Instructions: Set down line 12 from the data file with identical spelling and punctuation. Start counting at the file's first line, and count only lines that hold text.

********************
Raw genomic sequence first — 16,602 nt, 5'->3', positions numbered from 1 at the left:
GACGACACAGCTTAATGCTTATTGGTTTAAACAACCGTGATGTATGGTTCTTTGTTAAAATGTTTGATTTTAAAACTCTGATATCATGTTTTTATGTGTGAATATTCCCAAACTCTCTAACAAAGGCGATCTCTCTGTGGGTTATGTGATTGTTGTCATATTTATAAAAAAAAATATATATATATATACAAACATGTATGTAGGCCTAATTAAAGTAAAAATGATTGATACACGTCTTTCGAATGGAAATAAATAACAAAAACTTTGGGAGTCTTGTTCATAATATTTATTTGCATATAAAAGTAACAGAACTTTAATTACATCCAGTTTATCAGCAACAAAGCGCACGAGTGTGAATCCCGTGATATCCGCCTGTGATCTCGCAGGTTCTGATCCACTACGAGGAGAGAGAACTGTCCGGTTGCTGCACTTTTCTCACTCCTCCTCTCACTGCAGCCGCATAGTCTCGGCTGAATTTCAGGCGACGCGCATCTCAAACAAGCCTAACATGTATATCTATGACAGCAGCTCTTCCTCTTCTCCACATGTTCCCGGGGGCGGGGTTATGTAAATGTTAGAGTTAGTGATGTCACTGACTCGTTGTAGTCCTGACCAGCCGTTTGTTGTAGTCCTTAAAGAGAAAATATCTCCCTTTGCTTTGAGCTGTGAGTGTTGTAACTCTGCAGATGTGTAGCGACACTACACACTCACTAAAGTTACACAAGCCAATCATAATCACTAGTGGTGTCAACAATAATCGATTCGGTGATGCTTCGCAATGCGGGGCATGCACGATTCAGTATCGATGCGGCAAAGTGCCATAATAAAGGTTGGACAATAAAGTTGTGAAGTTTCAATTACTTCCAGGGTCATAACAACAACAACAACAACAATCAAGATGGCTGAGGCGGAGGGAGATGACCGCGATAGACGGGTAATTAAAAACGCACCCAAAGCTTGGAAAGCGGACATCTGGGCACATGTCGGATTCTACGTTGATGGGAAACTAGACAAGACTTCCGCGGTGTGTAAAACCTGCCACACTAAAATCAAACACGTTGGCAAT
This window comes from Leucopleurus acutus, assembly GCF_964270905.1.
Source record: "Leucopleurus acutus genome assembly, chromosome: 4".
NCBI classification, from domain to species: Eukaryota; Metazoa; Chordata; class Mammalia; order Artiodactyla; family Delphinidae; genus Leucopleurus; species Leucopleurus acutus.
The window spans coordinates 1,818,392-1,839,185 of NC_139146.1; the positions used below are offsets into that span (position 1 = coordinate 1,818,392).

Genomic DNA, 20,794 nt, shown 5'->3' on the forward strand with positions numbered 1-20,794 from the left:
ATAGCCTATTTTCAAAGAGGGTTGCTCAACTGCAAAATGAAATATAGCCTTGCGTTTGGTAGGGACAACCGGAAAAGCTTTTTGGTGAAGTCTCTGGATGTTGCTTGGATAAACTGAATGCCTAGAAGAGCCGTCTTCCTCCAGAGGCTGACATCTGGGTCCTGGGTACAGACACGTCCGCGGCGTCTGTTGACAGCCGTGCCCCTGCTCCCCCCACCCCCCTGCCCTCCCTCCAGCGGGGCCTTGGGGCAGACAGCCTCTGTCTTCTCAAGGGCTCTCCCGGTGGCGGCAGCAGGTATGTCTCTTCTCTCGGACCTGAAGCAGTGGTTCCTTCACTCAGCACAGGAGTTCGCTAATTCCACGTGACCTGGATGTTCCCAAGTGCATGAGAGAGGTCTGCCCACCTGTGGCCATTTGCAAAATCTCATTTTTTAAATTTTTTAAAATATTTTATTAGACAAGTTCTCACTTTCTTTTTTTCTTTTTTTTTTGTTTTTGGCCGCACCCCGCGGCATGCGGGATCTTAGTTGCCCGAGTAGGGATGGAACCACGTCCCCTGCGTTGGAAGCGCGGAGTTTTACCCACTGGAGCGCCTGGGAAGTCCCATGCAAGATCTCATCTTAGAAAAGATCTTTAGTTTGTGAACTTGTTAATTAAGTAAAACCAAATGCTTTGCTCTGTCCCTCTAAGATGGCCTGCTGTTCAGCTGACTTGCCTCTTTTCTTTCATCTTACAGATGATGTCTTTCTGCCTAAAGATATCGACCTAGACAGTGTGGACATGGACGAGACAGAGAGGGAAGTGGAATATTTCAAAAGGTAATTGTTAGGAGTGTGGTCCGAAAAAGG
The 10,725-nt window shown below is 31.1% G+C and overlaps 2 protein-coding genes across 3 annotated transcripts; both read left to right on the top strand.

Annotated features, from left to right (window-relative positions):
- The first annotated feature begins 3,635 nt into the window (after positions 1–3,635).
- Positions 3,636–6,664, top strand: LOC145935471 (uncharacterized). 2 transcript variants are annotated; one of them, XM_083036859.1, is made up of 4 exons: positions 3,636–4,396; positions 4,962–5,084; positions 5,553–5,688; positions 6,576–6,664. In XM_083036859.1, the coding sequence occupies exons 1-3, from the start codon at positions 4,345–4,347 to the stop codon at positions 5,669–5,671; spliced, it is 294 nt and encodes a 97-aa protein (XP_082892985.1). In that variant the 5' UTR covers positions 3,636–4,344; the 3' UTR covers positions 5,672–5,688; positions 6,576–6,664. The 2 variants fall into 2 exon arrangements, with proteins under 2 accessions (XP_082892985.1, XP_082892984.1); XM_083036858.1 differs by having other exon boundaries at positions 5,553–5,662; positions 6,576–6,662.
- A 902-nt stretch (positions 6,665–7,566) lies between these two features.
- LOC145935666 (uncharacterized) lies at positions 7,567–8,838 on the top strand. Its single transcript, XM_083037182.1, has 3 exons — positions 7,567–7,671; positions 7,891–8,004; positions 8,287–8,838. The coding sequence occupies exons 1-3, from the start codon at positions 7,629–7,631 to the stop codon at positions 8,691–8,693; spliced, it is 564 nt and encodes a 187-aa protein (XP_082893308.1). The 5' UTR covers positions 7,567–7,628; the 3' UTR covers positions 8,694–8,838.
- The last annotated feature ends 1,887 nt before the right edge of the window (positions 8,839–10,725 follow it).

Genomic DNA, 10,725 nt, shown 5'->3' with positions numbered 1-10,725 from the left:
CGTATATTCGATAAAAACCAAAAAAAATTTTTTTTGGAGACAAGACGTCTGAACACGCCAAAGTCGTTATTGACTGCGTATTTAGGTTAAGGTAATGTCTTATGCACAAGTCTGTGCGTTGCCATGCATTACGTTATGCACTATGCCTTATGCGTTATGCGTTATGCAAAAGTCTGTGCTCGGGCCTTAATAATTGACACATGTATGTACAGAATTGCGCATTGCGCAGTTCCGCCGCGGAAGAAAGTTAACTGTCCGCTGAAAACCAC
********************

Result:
- Positions 3,636–6,664, top strand: LOC145935471 (uncharacterized). 2 transcript variants are annotated; one of them, XM_083036859.1, is made up of 4 exons: positions 3,636–4,396; positions 4,962–5,084; positions 5,553–5,688; positions 6,576–6,664. In XM_083036859.1, the coding sequence occupies exons 1-3, from the start codon at positions 4,345–4,347 to the stop codon at positions 5,669–5,671; spliced, it is 294 nt and encodes a 97-aa protein (XP_082892985.1). In that variant the 5' UTR covers positions 3,636–4,344; the 3' UTR covers positions 5,672–5,688; positions 6,576–6,664. The 2 variants fall into 2 exon arrangements, with proteins under 2 accessions (XP_082892985.1, XP_082892984.1); XM_083036858.1 differs by having other exon boundaries at positions 5,553–5,662; positions 6,576–6,662.